Research says smokers more likely to lose teeth

European researchers report in a study that smokers are at a higher risk than the general population of losing their teeth.

The study, published in the Journal of Dental Research, was conducted with the data of 23,376 participants. The results showed that male smokers were up to 3.6 times more likely to lose their teeth than nonsmokers, and that female smokers were found to be 2.5 times more likely.

Dr. Thomas Dietrich, the lead author of the study, said in a news release, "Most teeth are lost as a result of either caries or chronic periodontitis. We know that smoking is a strong risk factor in periodontitis, so that may go a long way towards explaining the higher rate of tooth loss in smokers." Caries are tooth decay, and periodontitis is gum disease.

Compounding the matter is that smoking can mask gum bleeding, with the gums of a smoker appearing to be healthier than they actually are, the study says. As a result, the effects of gum disease don’t immediately appear "until it is quite far down the line," Dr. Dietrich said.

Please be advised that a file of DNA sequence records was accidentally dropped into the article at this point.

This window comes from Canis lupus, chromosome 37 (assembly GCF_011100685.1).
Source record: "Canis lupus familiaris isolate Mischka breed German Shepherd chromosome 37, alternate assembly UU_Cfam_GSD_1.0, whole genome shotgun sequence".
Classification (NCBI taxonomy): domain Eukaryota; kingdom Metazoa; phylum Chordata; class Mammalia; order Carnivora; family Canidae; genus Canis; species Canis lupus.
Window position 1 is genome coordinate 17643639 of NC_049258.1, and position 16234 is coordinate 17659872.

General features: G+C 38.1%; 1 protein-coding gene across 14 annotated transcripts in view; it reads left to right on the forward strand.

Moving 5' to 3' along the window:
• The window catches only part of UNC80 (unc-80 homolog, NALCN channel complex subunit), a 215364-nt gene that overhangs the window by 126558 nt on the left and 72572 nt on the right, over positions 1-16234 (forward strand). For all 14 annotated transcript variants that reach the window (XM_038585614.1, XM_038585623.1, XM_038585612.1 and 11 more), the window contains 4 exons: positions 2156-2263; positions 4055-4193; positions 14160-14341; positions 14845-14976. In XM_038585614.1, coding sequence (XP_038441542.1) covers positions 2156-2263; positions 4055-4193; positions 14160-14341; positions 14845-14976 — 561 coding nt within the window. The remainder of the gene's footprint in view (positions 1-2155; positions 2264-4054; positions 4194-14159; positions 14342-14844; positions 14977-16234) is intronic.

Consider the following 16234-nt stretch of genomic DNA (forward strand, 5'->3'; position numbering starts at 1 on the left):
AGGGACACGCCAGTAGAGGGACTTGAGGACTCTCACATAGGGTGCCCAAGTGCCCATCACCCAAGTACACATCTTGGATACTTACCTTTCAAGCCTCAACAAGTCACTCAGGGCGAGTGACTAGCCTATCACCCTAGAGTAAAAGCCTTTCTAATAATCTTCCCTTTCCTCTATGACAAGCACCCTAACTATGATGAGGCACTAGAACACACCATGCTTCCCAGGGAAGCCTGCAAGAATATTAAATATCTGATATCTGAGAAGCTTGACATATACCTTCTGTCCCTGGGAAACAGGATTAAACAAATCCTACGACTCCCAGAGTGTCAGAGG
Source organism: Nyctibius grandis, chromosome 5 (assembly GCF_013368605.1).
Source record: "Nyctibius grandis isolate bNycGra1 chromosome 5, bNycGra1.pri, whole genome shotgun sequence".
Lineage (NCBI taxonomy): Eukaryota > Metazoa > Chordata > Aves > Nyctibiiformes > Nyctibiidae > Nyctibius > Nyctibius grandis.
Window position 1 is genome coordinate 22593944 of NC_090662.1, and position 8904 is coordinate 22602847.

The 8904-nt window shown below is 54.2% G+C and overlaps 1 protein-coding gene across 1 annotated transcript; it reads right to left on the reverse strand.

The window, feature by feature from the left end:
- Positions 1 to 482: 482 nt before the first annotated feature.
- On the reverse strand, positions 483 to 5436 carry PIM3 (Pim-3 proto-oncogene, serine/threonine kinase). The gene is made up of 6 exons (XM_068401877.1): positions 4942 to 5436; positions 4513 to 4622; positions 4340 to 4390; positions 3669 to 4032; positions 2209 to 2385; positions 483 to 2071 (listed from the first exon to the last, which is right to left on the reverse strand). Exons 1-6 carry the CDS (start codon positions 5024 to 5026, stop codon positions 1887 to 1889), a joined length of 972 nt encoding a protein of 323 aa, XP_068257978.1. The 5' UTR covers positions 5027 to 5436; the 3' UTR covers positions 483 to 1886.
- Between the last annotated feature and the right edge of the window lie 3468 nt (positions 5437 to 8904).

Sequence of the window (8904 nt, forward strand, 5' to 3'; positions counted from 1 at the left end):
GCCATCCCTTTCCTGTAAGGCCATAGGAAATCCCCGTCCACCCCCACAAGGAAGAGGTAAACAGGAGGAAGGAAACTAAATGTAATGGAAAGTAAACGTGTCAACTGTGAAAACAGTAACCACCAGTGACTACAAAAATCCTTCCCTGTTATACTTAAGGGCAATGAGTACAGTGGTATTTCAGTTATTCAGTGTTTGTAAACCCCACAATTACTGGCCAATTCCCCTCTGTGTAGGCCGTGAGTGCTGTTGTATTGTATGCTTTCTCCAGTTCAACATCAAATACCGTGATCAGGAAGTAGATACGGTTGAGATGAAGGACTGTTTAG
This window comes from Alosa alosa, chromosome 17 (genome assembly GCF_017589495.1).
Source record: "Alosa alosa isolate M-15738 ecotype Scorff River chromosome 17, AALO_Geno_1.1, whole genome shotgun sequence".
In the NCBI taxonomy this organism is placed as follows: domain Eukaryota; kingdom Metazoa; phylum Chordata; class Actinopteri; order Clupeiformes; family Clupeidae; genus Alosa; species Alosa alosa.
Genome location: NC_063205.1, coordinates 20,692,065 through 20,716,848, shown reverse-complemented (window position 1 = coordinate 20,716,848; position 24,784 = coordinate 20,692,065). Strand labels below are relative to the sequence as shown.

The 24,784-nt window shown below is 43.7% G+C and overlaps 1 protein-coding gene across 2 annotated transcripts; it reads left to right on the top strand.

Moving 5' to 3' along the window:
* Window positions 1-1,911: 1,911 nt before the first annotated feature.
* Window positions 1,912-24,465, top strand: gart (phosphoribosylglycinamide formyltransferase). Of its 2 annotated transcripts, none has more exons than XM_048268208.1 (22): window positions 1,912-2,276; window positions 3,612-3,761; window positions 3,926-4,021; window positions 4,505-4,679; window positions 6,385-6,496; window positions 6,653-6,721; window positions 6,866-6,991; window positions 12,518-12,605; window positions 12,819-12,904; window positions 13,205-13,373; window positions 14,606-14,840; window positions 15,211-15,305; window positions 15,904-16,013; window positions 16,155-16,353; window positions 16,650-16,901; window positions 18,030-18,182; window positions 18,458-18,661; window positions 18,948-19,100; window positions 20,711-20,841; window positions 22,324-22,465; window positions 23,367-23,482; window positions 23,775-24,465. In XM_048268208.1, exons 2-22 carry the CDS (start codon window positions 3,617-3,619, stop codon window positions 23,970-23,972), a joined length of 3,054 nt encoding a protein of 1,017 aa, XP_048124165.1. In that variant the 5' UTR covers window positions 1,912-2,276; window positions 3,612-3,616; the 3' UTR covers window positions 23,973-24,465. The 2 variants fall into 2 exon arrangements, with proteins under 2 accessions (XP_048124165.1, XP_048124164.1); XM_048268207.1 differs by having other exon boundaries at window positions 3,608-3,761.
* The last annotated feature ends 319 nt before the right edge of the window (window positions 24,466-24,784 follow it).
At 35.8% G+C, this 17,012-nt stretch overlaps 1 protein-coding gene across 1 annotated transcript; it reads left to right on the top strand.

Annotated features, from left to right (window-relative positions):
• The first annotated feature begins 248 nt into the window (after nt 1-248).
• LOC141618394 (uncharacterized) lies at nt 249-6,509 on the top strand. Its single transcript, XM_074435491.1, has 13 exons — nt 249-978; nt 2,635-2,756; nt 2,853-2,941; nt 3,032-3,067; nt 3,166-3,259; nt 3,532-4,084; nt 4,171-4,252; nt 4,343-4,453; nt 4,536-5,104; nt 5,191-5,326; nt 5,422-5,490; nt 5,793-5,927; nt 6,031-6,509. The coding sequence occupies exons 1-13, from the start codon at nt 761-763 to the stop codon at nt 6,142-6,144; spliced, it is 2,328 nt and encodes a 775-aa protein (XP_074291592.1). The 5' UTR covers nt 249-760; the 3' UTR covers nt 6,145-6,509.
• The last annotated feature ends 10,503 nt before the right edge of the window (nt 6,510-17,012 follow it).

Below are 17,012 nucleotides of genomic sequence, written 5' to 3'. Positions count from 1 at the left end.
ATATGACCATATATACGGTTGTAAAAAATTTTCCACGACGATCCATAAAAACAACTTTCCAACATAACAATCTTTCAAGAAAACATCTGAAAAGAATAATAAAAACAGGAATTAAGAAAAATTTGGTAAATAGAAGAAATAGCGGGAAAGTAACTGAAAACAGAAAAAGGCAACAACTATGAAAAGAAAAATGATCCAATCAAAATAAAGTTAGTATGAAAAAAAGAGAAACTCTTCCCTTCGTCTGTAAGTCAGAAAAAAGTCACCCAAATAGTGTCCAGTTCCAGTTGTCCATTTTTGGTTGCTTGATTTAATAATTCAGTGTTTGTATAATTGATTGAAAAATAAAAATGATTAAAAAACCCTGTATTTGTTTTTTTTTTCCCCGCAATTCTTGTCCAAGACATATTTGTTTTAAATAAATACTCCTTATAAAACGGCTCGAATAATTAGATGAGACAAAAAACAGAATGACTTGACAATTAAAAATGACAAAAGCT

The authors also found that the impact of smoking on tooth loss appeared to be dose dependent. In other words, those that smoke more are more likely to have more tooth loss.

The silver lining in the study is that quitting smoking can reduce the risk of losing teeth significantly. After a decade of not smoking, an ex-smoker would have the same risk for tooth loss as someone who had never smoked, the study says.

To read the abstract, go to jdr.sagepub.com/content/early/2015/08/03/0022034515598961.abstract

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